We head over to a homeless encampment somewhere in Baltimore, where McNulty and Freamon are apparently going to interview real-live homeless people about the real-made-up serial killer who's apparently terrorizing them. McNulty is as dubious about this whole business as I am, but Freamon has just as much sage advice about working on pretend investigations as he does on real ones: "Work it like a real case, it will feel like a real case. And more important, it will read like a real case." See, McNulty doesn't just have to worry about convincing Landsman; if this case takes off, Freamon notes, other higher-ups will want to take a look at their act of make-believe. "We get sloppy," Freamon says, "we get cuffed." My money's on sloppy and cuffed, so long as McNulty's running this operation.
Anyhow, McNulty reluctantly shuffles off into the belly of the homeless encampment, and what a Dante-esque journey down into the layers of hell it is. There's a guy washing his pants in a basin, declining to talk to McNulty because he's go to get ready for work. There's a bunch of sullen-eyed guys gathered around a campfire who have no interest in talking to McNulty whatsoever. Another homeless guy finally flags McNulty down, asking for a card -- when McNulty produces one of his cards, the homeless guy takes it, studies it with growing irritation, and then produces a lockbox full of cards -- I can't tell if they're cards of the tarot, Topps, or Bicycle variety, but he seems very proud of them and very resentful of McNulty's card. Somewhere in all this , we apparently see Johnny Fifty from The Docks in Season 2, though I confess to not recognizing him. I have a hard time recognizing anyone unless they've got a "Hello, My Name Is" tag pinned to their shirt, and that includes relatives. McNulty's expression through all of this suggests that he does not think this is a valuable use of his time, no matter who discovers that he's been faking things.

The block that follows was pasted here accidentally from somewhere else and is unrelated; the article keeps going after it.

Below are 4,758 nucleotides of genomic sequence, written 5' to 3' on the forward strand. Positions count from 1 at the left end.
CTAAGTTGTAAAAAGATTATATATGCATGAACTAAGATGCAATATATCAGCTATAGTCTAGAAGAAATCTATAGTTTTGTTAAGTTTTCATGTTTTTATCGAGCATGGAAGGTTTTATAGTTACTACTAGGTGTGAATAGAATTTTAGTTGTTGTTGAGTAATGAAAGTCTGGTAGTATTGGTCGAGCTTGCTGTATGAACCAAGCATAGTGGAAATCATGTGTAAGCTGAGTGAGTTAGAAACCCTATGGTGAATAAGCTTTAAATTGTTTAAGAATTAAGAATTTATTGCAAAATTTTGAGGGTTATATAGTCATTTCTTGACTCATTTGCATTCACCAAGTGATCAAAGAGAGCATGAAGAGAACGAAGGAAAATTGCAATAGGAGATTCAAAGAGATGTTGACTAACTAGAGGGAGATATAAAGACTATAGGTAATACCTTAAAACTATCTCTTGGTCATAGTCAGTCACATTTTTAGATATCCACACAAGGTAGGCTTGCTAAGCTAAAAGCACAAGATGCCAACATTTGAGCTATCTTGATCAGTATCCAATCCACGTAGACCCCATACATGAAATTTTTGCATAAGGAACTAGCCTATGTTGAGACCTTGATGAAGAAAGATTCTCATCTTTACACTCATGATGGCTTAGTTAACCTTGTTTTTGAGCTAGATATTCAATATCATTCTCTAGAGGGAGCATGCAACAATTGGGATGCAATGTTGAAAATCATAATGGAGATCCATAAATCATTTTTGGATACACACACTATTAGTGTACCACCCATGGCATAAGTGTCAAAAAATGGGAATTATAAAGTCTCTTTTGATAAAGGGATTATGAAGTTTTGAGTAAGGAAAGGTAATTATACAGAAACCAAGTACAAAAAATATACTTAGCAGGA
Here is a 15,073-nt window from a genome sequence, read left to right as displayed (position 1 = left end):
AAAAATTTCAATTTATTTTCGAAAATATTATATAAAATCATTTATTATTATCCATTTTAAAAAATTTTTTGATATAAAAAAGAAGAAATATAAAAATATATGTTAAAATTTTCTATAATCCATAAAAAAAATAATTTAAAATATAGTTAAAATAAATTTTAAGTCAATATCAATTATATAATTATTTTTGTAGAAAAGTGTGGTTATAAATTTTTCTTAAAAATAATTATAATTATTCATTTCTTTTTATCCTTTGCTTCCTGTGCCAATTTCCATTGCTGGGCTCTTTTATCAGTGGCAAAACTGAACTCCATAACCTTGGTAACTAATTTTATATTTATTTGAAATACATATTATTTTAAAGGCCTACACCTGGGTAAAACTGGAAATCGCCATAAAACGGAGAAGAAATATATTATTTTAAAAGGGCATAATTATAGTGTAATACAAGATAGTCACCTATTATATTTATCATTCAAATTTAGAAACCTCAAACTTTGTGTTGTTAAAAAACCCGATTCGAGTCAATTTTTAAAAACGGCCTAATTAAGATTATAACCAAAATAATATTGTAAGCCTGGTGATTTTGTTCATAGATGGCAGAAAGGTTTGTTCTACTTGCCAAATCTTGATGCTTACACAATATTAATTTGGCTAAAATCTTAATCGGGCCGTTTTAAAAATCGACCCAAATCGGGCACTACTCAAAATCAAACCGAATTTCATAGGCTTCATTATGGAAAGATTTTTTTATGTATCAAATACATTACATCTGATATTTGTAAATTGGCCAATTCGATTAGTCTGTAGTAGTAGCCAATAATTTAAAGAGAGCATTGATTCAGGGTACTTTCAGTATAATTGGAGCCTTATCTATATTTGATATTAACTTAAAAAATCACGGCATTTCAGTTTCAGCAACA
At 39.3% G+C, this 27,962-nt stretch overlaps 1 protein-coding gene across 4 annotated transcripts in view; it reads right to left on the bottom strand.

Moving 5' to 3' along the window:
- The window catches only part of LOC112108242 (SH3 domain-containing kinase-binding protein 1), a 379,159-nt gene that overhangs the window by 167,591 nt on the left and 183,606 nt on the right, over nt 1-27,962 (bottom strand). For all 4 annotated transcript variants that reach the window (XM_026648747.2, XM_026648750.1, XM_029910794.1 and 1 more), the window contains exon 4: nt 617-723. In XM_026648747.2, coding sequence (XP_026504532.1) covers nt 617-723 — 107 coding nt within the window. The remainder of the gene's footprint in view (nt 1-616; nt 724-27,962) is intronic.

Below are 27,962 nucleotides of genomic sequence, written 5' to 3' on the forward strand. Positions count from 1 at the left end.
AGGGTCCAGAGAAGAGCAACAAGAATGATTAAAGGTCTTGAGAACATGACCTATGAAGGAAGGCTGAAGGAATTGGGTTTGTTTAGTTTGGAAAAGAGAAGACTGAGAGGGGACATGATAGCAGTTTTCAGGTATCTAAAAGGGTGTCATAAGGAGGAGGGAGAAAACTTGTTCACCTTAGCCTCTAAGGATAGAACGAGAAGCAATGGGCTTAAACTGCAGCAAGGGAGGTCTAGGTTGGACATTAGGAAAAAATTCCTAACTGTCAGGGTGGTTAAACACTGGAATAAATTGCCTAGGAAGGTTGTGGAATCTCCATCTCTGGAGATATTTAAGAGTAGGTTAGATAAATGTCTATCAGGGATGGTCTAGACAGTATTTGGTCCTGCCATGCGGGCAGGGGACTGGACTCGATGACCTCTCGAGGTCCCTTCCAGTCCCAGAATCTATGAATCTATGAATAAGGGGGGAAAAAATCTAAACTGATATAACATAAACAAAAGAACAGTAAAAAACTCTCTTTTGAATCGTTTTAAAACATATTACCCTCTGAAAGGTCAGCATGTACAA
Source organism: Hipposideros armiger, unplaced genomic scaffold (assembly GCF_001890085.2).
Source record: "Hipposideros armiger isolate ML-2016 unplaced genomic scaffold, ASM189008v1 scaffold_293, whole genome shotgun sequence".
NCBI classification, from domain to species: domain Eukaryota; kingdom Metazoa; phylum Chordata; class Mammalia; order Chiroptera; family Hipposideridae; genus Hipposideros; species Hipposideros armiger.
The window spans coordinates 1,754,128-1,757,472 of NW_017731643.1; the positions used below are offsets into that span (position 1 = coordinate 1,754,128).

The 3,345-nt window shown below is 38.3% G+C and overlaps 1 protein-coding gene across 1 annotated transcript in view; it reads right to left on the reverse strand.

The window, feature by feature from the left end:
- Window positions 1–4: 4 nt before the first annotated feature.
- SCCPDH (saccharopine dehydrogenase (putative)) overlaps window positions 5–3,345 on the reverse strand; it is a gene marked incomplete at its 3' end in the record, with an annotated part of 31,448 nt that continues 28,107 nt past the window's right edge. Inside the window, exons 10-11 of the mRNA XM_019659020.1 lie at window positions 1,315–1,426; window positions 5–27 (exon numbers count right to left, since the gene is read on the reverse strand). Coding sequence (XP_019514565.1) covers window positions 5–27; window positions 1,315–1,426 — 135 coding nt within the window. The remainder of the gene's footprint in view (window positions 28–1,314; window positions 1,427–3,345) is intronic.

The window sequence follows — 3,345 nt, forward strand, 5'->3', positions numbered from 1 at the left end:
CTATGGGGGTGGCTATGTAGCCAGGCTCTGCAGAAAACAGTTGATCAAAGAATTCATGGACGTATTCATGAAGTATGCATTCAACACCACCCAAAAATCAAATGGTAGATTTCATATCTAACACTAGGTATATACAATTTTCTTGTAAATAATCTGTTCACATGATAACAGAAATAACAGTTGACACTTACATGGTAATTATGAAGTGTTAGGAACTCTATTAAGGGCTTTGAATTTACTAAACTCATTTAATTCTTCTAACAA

Slim Charles is walking up the stairs to his apartment, his head on the proverbial swivel. Apparently, he wasn't alert enough, though, because the second he stops looking around to concentrate on unlocking his front door, Omar slips in behind him and puts a gun to the back of his skull. Omar would like to know where Joe is, and he'd like to know now, please. What he would not like is for Slim Charles to start protesting that Joe had nothing to do with Butchie's demise, because the second Slim Charles starts doing that, Omar conks him over the head with the butt of his gun. That does not look like it tickles. Nevertheless, even when dealing with a cracked skull and the sight of a gun-totin' Omar, Slim Charles keeps his cool: "Ask yourself, dog -- why would Joe give Butchie up? If Marlo could make him talk, he puts Joe inside your big score." It's a fair question, Omar. And by the expression on his face, Omar seems to have figured out who's to blame for the Butchie business. "Finish it," Slim Charles pleads. Not today, Chuckles -- Omar takes his leave to go sort things out, leaving Slim Charles to sit there in the hallway of his apartment and bleed a little while.